A federal judge ruled yesterday that federally chartered savings and loan associations may not offer interest-bearing checking accounts to state and local governments.

The ruling by U.S. District Court Judge John Lewis Smith Jr. is a victory for the nation's commercial banks that vigorously had opposed what they claimed would have been an unfair competitive advantage for S&Ls.

Prior to this year, NOW (negotiable order of withdrawal) accounts were available only at institutions in New England and New York. However, Congress enacted legislation last year authorizing depository institutions nationwide to offer beginning this year the interest-bearing checking accounts to individuals but not to corporations.

The Federal Home Loan Bank Board, which regulates federally chartered S&Ls, had adopted a resolution last month that would have allowed all private and nonprofit organizations and all government organizations to establish NOW accounts at federally chartered S&Ls.

The Federal Reserve, meanwhile, adopted rules prohibiting commercial banks under its jurisdiction from offering NOW accounts to similar organizations.

The Fed's ruling, which had been suspended pending yesterday's court order, becomes effective today.

Under Fed rules, banks may offer NOW accounts to individuals, including businesses operated as sole proprietorships as interpreted by the Internal Revenue Service, and government units if the funds are in their name and used for schools, universities, libraries, hospitals and other nonprofit facilities.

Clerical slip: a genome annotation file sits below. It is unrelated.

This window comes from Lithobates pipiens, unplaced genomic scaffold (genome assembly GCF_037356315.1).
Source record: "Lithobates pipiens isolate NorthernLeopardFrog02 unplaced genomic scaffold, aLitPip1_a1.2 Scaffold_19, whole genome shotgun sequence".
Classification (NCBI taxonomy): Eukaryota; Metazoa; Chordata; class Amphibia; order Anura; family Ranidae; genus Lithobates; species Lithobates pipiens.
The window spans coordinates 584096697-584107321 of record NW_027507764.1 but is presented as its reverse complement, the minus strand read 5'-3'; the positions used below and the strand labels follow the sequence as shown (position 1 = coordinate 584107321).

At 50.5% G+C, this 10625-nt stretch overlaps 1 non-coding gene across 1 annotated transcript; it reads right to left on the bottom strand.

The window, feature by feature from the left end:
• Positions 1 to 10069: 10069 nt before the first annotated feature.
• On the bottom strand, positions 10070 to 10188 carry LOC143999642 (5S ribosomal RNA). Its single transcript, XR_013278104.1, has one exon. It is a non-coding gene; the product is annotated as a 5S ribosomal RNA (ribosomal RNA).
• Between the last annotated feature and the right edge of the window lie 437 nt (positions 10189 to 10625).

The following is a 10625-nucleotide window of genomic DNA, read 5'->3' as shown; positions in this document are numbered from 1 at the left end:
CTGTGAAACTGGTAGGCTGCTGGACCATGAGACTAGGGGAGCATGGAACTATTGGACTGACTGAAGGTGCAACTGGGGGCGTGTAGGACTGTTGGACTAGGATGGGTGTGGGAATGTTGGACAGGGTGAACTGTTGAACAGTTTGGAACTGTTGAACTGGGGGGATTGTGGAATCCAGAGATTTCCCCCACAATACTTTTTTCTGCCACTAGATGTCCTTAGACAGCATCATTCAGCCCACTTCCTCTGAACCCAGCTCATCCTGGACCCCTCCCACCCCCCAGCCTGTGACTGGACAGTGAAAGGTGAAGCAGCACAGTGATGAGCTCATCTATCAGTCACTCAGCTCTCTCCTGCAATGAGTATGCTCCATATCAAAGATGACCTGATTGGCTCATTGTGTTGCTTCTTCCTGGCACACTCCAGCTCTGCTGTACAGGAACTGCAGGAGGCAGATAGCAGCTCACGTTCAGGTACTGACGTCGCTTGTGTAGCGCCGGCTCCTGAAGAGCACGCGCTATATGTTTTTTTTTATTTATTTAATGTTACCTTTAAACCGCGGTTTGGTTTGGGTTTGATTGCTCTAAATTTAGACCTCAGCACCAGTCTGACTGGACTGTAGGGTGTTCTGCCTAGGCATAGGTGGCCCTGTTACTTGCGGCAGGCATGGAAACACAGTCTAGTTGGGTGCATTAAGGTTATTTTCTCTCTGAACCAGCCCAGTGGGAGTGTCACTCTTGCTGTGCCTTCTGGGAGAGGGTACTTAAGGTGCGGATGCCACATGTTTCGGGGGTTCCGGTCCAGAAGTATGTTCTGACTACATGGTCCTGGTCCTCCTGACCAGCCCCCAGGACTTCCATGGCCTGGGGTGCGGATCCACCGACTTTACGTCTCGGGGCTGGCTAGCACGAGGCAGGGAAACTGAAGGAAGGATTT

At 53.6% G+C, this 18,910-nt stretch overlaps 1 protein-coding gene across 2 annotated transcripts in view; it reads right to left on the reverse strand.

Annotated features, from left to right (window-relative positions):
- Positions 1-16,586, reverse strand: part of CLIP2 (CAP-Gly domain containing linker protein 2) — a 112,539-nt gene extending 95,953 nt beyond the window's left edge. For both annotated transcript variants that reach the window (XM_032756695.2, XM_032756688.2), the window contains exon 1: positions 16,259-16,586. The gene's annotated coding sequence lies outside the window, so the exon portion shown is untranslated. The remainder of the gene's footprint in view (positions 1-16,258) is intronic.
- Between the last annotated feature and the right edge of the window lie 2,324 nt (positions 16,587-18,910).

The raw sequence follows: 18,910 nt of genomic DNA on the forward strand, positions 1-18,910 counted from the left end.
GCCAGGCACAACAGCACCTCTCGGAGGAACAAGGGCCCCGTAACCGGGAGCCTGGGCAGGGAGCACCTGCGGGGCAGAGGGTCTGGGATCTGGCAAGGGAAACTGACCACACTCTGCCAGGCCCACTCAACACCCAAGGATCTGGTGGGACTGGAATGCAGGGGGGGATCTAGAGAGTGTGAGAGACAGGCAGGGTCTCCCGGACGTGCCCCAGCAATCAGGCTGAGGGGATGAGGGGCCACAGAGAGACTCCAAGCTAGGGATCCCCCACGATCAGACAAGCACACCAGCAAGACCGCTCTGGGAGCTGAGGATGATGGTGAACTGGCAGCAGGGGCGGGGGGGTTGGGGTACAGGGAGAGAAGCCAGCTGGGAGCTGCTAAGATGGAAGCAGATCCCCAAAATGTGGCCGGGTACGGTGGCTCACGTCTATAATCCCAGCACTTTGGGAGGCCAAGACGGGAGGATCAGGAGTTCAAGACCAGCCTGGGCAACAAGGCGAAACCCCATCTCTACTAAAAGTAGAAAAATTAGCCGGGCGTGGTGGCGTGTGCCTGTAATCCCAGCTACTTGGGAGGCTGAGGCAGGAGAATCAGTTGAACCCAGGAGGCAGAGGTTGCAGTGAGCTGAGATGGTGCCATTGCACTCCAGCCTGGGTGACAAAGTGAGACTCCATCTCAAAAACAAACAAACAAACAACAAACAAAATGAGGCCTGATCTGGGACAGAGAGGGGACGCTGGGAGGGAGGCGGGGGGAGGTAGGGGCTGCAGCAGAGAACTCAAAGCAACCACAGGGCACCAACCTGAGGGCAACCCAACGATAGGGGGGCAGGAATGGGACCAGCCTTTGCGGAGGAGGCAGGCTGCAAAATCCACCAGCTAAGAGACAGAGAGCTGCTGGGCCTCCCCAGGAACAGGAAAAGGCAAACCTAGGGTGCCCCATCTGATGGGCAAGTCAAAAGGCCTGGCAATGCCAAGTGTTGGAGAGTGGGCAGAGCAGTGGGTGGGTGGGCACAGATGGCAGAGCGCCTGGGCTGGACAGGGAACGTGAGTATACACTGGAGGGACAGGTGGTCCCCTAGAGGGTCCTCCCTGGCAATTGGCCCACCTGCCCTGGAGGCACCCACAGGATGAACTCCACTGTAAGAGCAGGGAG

The American Bankers Association had argued that the disparity between bank board and Fed rules for NOW accounts would have resulted in the loss of more than $4 billion in deposits that would have flowed from commercial banks to S&Ls.

The industry trade group therefore asked the court either to declare the bank board regulations invalid or to find the Fed's rule unlawful.

Smith ruled yesterday that the bank board's proposed regulations interpret too broadly the statutes that authorize NOW accounts, and he therefore granted the ABA's motion for a permanent injunction against the bank board's regulations, which had been scheduled to go into effect yesterday.

Bank board Chairman Richard T. Pratt sharply cricized the decision, which blocks the deposit of a potentially large source of funds into accounts at the nation's troubled thrifts.

"This decision emphasizes the need for further analysis and re-evaluation of the type of deregulation that should occur among financial institutions today," Pratt said yesterday.

"It continues to amaze me that anyone could argue that Congress could have intended that the National Football League and the Potomac Country Club could have NOW accounts, but that the City of Princeton could not," he added.